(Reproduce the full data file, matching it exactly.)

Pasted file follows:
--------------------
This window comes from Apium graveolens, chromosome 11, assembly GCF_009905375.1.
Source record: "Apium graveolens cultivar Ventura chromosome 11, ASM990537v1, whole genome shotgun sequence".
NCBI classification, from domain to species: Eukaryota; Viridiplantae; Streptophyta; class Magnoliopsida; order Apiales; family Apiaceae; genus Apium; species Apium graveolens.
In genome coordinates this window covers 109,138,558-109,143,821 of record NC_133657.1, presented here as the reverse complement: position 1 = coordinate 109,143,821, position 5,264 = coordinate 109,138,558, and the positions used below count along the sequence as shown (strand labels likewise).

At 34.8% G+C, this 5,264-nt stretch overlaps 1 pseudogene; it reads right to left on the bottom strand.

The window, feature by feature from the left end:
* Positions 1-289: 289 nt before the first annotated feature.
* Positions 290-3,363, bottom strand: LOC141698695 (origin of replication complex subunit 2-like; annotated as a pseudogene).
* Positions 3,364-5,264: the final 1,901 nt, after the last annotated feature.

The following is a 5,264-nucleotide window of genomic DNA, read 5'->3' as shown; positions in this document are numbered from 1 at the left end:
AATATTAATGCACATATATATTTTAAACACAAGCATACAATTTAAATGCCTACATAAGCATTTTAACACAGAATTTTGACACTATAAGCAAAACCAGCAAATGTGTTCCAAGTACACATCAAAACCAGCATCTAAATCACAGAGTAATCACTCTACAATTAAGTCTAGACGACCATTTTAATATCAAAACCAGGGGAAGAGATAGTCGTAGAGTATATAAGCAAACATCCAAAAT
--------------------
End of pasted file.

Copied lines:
This window comes from Apium graveolens, chromosome 11, assembly GCF_009905375.1.
Source record: "Apium graveolens cultivar Ventura chromosome 11, ASM990537v1, whole genome shotgun sequence".
NCBI classification, from domain to species: Eukaryota; Viridiplantae; Streptophyta; class Magnoliopsida; order Apiales; family Apiaceae; genus Apium; species Apium graveolens.
In genome coordinates this window covers 109,138,558-109,143,821 of record NC_133657.1, presented here as the reverse complement: position 1 = coordinate 109,143,821, position 5,264 = coordinate 109,138,558, and the positions used below count along the sequence as shown (strand labels likewise).

At 34.8% G+C, this 5,264-nt stretch overlaps 1 pseudogene; it reads right to left on the bottom strand.

The window, feature by feature from the left end:
* Positions 1-289: 289 nt before the first annotated feature.
* Positions 290-3,363, bottom strand: LOC141698695 (origin of replication complex subunit 2-like; annotated as a pseudogene).
* Positions 3,364-5,264: the final 1,901 nt, after the last annotated feature.

The following is a 5,264-nucleotide window of genomic DNA, read 5'->3' as shown; positions in this document are numbered from 1 at the left end:
AATATTAATGCACATATATATTTTAAACACAAGCATACAATTTAAATGCCTACATAAGCATTTTAACACAGAATTTTGACACTATAAGCAAAACCAGCAAATGTGTTCCAAGTACACATCAAAACCAGCATCTAAATCACAGAGTAATCACTCTACAATTAAGTCTAGACGACCATTTTAATATCAAAACCAGGGGAAGAGATAGTCGTAGAGTATATAAGCAAACATCCAAAAT